As kids all over head to bed hoping Santa Claus will drop by with a few surprises, a part of the U.S. military will be tracking his trip around the world.
And this unusual holiday tradition started thanks to a misdialed phone call.
It was Christmas Eve 1955 when a special phone rang at the Continental Air Defense Command, which was watching the skies for missiles and bombers.
The phone was only supposed to ring in a major emergency, so when Colonel Harry Shoup picked up the phone and heard a kid ask for Santa, he was very annoyed and quite confused.
It turned out that Sears had been advertising a Santa Claus hotline that had printed the military hotline’s phone number by mistake.
The Santa line was one number away.
Shoup decided to make the best of the situation and directed one of his airmen to answer the phone as Santa.
And they kept the tradition going each December, even after the command changed its name to NORAD, the North American Aerospace Defense Command.
At least a few people in the U.S. government realized that during the Cold War, publicly announcing that you were giving old Kris Kringle a clear path while the Soviet Union frowned upon the holiday was good publicity.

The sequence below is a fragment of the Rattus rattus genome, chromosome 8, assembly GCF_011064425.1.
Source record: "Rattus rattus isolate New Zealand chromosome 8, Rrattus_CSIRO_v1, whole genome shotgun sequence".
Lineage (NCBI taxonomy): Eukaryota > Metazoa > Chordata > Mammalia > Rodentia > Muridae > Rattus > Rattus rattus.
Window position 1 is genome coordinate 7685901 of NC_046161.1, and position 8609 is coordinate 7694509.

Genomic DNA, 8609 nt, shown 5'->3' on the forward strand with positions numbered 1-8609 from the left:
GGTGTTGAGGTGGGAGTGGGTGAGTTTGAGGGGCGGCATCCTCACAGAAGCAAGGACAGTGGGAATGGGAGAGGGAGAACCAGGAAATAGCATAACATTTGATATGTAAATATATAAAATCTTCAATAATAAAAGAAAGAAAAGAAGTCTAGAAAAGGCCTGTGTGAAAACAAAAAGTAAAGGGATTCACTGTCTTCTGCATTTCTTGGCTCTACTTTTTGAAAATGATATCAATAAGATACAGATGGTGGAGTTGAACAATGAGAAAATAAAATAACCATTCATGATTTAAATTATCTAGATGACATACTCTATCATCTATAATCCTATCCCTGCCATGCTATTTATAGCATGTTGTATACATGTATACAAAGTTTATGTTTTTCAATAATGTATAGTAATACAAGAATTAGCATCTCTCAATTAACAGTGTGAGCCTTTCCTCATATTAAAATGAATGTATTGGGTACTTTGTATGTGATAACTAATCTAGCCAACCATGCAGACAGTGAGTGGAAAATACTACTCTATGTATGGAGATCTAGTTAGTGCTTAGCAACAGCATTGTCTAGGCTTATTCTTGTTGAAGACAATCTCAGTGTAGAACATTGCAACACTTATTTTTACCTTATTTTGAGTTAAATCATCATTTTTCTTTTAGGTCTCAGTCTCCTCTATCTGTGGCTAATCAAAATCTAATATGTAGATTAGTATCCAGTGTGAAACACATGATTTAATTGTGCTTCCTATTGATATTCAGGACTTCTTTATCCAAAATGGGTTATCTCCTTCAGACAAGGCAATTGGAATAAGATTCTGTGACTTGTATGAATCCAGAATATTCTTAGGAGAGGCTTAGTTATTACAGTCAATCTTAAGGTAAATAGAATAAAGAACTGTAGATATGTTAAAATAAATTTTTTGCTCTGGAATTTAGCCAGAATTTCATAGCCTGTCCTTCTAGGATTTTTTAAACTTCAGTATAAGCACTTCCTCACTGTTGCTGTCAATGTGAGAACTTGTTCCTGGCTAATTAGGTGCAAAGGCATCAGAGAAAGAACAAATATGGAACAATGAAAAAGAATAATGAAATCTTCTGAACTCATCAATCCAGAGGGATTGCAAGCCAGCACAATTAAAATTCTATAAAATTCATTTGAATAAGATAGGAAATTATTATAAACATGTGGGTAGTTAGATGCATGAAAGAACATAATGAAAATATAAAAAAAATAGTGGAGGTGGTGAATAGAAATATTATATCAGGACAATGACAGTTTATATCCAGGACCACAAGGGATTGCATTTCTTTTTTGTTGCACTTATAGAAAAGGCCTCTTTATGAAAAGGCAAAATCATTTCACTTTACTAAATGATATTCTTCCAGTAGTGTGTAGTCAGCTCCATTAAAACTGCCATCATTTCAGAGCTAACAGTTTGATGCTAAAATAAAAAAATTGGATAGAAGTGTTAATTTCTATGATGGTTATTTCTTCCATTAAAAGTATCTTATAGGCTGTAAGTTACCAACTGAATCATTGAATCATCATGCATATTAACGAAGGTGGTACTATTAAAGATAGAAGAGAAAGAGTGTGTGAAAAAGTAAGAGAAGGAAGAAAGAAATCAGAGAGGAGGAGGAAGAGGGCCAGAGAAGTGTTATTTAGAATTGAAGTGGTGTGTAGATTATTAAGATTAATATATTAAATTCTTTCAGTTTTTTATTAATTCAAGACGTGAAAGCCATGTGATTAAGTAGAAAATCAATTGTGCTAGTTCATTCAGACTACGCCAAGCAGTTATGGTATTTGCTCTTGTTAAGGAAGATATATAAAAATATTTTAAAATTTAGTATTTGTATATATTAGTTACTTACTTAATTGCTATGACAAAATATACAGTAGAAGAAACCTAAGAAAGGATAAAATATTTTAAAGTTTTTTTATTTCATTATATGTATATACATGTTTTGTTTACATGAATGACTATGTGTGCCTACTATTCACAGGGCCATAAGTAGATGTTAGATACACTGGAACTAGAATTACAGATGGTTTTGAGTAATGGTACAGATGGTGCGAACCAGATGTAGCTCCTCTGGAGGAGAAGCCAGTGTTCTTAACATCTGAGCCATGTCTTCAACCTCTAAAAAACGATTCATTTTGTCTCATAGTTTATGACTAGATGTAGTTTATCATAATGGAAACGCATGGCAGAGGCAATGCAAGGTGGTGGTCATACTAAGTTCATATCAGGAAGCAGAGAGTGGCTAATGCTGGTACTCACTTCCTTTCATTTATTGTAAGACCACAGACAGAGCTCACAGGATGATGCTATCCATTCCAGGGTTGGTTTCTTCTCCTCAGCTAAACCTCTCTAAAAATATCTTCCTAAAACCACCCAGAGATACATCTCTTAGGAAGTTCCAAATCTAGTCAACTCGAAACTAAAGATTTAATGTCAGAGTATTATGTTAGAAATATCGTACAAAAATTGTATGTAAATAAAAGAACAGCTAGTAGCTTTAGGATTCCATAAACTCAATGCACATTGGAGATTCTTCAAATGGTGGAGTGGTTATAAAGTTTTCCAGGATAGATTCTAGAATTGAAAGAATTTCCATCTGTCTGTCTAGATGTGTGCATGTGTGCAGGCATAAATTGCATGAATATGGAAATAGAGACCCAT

NORAD says it fields hundreds of thousands of phone calls each year on its hotline, not to mention thousands more emails.
And then there’s the official Santa Tracker, where they post online updates about where Santa’s going all Christmas Eve long.
So, at least officially, a guy in a red suit bellowing “Ho Ho Ho” as he flies reindeer and presents through the sky does show up on military radar.
Here’s the story of a Christmas present that probably wasn’t supposed to fly through the sky.
In the mid 1960s, inventor Jack Hurlbut put together the Nothing Box.
You could push a button and lights would flash, dials would spin and switches would turn, but nothing happened.
At Christmastime 1965, someone caused a commotion by taking a Nothing Box on a plane.
Security officials were worried it was a high-tech bomb.
The newspaper headline read “A ‘Nothing Box’ Stirs Up Plenty.”
The Nothing Box (Weird Universe)